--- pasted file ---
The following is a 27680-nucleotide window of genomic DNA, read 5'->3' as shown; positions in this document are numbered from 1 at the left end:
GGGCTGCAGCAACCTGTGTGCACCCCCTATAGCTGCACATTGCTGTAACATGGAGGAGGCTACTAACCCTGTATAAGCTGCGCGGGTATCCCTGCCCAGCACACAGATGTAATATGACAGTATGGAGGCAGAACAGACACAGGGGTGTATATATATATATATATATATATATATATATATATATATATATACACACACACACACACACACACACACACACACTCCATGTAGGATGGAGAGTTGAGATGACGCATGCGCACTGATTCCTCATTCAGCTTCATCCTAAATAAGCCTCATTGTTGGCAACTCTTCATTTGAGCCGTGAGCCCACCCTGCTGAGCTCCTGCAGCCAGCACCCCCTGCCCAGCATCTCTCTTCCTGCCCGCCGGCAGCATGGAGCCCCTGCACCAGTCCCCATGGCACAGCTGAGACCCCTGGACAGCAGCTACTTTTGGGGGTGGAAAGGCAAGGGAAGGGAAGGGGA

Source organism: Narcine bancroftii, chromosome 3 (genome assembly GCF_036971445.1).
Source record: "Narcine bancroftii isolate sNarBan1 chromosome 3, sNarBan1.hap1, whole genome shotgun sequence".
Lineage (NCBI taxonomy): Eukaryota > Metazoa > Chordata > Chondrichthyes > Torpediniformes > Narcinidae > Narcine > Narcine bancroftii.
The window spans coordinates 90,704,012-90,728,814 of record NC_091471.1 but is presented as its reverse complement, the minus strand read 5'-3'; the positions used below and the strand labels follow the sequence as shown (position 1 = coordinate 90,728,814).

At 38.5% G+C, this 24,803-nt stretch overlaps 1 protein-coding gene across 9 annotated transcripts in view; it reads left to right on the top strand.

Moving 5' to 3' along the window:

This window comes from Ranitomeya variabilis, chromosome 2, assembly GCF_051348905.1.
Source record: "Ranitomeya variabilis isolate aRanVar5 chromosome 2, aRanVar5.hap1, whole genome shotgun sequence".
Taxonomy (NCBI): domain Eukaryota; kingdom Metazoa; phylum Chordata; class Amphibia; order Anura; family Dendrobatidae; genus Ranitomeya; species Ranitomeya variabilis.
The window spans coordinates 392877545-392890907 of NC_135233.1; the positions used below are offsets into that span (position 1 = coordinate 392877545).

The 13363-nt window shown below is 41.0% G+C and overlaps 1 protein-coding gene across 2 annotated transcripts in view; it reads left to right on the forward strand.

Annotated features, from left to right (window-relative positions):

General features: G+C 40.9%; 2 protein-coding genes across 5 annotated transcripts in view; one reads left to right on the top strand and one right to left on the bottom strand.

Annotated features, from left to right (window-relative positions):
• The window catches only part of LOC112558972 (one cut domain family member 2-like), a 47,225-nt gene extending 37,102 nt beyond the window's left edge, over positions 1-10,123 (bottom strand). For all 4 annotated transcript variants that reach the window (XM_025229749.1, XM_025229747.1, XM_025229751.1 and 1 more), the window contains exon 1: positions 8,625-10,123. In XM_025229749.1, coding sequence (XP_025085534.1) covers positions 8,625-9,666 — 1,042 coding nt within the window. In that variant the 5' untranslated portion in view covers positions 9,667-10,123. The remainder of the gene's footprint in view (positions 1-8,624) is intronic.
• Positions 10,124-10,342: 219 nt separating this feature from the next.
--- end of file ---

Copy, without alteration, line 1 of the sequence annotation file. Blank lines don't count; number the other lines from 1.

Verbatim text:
The following is a 27680-nucleotide window of genomic DNA, read 5'->3' as shown; positions in this document are numbered from 1 at the left end: